Along the Nebraska-Wyoming line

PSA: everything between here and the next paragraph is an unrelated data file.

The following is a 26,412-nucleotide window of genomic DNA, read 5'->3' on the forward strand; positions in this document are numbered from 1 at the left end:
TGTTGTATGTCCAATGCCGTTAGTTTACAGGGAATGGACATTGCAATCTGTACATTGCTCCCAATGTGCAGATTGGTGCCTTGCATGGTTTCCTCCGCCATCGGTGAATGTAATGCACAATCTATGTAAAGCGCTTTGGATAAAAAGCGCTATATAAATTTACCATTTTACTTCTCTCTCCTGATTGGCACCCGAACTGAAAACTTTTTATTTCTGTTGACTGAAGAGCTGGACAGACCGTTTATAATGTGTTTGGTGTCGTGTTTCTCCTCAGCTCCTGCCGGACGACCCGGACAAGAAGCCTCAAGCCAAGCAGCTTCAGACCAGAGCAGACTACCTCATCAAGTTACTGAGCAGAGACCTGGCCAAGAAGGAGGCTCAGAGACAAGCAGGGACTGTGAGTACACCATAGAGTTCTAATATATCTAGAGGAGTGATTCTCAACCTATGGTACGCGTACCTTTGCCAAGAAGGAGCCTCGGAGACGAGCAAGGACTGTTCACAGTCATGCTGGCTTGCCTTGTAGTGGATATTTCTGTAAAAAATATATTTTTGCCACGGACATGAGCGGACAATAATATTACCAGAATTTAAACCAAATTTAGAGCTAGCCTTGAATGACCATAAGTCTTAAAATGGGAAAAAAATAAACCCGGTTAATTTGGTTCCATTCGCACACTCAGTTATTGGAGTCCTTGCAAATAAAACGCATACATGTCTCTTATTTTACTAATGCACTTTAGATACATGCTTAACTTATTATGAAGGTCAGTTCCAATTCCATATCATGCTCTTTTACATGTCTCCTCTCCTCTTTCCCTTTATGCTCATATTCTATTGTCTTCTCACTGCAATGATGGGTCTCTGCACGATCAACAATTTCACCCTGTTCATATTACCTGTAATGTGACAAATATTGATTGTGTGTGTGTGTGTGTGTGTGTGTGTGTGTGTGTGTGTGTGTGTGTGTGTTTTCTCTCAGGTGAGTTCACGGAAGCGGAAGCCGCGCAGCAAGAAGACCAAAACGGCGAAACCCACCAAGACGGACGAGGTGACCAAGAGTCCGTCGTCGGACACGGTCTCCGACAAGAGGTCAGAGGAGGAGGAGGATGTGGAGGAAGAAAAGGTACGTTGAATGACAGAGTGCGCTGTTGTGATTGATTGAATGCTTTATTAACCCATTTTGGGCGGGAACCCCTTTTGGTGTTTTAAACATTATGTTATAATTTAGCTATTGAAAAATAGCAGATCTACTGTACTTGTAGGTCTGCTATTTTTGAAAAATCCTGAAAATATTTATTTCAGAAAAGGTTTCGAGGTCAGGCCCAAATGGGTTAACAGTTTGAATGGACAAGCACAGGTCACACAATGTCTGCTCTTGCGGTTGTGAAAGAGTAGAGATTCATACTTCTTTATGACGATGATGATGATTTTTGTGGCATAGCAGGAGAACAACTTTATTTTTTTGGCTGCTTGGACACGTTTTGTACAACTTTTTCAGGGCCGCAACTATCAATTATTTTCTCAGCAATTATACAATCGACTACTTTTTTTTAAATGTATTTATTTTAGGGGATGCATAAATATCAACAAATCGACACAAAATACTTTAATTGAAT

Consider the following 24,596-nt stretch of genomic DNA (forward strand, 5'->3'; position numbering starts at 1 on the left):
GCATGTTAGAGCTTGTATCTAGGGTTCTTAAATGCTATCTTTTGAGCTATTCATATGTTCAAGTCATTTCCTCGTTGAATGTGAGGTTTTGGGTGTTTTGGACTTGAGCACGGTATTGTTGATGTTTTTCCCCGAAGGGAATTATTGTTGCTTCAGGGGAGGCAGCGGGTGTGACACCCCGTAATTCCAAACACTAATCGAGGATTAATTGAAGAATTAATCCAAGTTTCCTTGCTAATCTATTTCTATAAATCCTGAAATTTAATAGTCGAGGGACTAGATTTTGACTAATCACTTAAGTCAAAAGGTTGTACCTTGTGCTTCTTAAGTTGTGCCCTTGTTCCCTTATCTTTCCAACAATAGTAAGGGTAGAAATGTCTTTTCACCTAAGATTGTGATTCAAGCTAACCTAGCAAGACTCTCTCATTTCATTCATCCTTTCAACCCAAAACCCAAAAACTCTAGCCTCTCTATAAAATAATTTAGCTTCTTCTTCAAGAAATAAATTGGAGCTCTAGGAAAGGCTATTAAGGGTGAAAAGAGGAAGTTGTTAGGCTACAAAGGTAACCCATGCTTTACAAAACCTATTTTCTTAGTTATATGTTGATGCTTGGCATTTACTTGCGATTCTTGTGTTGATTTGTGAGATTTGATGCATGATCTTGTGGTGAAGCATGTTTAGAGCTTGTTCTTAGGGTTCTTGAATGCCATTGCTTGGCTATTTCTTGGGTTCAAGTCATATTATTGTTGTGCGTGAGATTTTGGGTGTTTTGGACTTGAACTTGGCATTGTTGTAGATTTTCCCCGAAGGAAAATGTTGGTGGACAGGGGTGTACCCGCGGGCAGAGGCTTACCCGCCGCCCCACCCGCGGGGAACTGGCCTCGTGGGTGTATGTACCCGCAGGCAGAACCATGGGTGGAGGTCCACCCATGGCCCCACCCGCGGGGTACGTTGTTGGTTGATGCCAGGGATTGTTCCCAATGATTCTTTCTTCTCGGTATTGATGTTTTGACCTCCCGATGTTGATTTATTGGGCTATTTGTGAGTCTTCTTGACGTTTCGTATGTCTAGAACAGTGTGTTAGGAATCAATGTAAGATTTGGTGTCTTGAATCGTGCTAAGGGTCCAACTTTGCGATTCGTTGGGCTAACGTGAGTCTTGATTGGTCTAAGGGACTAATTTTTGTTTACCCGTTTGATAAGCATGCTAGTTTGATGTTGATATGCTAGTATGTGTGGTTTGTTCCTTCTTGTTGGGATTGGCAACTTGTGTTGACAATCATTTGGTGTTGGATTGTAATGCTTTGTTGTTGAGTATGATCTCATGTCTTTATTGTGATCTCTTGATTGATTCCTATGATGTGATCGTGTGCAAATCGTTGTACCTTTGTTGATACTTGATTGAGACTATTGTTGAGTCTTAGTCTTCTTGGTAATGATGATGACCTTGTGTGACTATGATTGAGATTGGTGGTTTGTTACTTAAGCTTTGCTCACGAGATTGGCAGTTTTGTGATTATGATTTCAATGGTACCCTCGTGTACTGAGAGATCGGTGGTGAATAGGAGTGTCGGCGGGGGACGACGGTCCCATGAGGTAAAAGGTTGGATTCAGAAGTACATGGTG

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Along the Nebraska-Wyoming line, in the region of the forty-first parallel, is a long lumpy break in the plains, called Pine Bluffs. It is rock of about the same age and story as Scotts Bluff, which is not far away. David Love-standing on top of Pine Bluffs-remarked that for a great many emigrants with their wagons and carts these had been the first breaks in the horizon west of Missouri. From the top of the bluffs, the emigrants had their first view of the front ranges of the Rockies, and the mountains gave them hope and courage. For our part, looking west from the same place, we could not see very far across the spring wildflowers into the swirling snow. The Laramie Range was directly zakelijke energie vergelijken ahead and the Never Summer Mountains off somewhere to the soutl1west-at ten and nearly thirteen thousand feet indeed a stirring sight, but not today. Love said a spring snowstorm was “sort of like a kiss-it’s temporary, and it will go away.” (That one stopped us for three days.) Meanwhile, there were large roadcuts to examine where Interstate 80 sliced through the bluffs, and scenes to envision that were veiled by more than snow. The bluffs stand above the surrounding country because-like other mesas and buttes-they are all that is left of what was the surrounding country. The rock of Pine Bluffs is sedimentary (limestone, sandstone) and seems to lie flat, but in fact it tilts very slightly, and if its bedding planes are projected westward a hundred miles they describe the formerĀ zakelijke energie landscape, rising about sixty feet a mile to touch the summits of mountains. “There was a continuous surface,” Love said. “It came over the top of the Laramie Range and out here onto the High Plains. Pine Bluffs was part of that surface.”